Getting to know the right ‘signal’ to treat multiple sclerosis
This project aims to generate a cellular tool to better predict the course and response to treatment in MS patients by focusing on the regulation of Bruton’s tyrosine kinase (BTK) in disease-relevant immune subsets. In the past few years, the MS Center ErasMS at the Erasmus MC (Rotterdam) teamed up with Merck BV to unravel the mechanism of action and thereby optimise the usage of evobrutinib, a novel and highly potent BTK inhibitor (Montalban et al., NEJM 2019).
MS is the most prevalent inflammatory disease of the CNS, affecting 150/100,000 individuals in the Netherlands. It is the leading cause of non-traumatic neurological disability amongst adolescents, so leading to considerable and rising costs for its treatment. Fast allocation of patients to the most efficacious treatment can result in fast control of disease activity. Although allocation to the type of treatment is regularly guided by disease severity and patient preferences, there is a substantial part of trial-and-error in these decisions.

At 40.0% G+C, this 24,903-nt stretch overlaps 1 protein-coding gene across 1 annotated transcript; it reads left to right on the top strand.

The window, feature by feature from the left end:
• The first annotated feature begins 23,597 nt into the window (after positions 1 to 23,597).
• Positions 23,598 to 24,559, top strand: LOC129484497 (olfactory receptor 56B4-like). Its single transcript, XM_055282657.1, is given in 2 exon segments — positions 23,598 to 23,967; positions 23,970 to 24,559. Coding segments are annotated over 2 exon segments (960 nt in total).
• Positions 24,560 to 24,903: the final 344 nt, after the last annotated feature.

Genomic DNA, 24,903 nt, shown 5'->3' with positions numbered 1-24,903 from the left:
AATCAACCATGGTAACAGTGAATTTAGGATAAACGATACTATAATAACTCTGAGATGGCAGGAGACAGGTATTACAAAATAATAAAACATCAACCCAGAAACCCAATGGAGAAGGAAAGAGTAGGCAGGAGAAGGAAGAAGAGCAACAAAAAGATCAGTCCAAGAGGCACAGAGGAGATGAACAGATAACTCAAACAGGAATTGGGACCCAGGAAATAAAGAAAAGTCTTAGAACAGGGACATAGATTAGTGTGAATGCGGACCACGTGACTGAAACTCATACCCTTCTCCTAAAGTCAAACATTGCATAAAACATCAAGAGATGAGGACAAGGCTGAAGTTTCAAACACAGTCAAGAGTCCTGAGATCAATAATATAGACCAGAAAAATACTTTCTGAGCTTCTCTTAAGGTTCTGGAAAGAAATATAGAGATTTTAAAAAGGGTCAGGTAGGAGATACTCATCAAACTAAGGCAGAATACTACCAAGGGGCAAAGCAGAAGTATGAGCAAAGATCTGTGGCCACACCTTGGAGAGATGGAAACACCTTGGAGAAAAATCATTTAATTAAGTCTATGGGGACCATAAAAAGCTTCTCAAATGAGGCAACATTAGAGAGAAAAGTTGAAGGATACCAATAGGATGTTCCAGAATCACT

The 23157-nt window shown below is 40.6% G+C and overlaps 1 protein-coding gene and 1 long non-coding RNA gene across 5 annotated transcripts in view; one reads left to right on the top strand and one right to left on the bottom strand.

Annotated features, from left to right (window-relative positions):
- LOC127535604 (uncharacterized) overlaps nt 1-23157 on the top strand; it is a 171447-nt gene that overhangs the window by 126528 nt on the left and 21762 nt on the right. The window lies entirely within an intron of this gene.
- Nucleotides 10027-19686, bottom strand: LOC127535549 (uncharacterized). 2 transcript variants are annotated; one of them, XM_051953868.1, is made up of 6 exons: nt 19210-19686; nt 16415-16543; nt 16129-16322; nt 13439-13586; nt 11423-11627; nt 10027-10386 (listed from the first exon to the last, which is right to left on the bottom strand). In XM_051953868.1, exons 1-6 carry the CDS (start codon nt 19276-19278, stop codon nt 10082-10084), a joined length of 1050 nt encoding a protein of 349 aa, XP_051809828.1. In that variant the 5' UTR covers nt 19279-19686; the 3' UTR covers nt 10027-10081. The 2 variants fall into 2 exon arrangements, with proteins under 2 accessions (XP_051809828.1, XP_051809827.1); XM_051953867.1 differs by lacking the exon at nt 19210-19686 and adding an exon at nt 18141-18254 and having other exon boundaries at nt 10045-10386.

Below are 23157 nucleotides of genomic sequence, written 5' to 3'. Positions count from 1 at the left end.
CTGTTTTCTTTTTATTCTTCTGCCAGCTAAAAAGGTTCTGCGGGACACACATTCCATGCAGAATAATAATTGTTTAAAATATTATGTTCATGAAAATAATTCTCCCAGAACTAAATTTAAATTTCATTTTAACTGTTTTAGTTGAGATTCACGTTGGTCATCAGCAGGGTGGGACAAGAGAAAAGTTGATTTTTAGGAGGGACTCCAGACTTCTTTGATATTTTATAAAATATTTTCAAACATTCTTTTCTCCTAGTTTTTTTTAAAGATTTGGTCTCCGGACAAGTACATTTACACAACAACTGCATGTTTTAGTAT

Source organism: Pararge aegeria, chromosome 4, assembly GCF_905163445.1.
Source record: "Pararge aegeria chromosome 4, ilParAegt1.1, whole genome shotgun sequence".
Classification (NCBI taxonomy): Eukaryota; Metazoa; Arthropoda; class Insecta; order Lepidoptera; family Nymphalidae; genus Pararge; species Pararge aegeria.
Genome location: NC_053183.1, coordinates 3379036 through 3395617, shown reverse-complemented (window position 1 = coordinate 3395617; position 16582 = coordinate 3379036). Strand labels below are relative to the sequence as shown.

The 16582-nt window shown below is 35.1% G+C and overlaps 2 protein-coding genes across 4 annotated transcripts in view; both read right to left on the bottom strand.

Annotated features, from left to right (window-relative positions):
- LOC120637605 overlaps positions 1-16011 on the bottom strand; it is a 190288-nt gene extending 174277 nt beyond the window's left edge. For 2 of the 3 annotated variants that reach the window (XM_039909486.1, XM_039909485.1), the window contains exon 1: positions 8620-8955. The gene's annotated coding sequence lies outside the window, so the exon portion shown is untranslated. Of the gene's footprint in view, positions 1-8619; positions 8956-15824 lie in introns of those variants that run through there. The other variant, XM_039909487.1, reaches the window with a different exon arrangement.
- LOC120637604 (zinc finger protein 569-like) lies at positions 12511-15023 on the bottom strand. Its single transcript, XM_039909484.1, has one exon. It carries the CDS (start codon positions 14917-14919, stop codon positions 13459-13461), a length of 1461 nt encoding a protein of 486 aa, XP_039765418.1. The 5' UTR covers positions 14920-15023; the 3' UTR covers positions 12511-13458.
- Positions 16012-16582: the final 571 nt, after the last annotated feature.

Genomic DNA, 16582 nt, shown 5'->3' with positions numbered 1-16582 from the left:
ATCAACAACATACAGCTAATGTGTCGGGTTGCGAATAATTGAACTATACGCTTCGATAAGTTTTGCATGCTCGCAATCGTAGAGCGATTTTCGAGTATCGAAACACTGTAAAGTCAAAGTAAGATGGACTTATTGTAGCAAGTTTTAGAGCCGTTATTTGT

In the current project, they perform a thorough characterisation of immune cell subsets in the context of expression and function of BTK. Patients with early-phase MS will be preselected based on extremes in BTK activity in order to identify functionally altered clusters. For this, they will use state-of-the-art technologies such as spectral cytometry (n=37 markers), unique blood and postmortem brain compartments as well as advanced functional in vitro assays with and without evobrutinib. This will provide a first step to more refined and personalised treatment of MS with next-generation BTK inhibitors.
By identifying 1) disease-relevant BTKhigh B-cell subsets, 2) their selective interaction with T cells and 3) the in vitro impact of evobrutinib, they will open new doors to an easy-to-measure signature in the blood that can be utilised to foresee the efficacy of BTK inhibitors in MS and related disorders.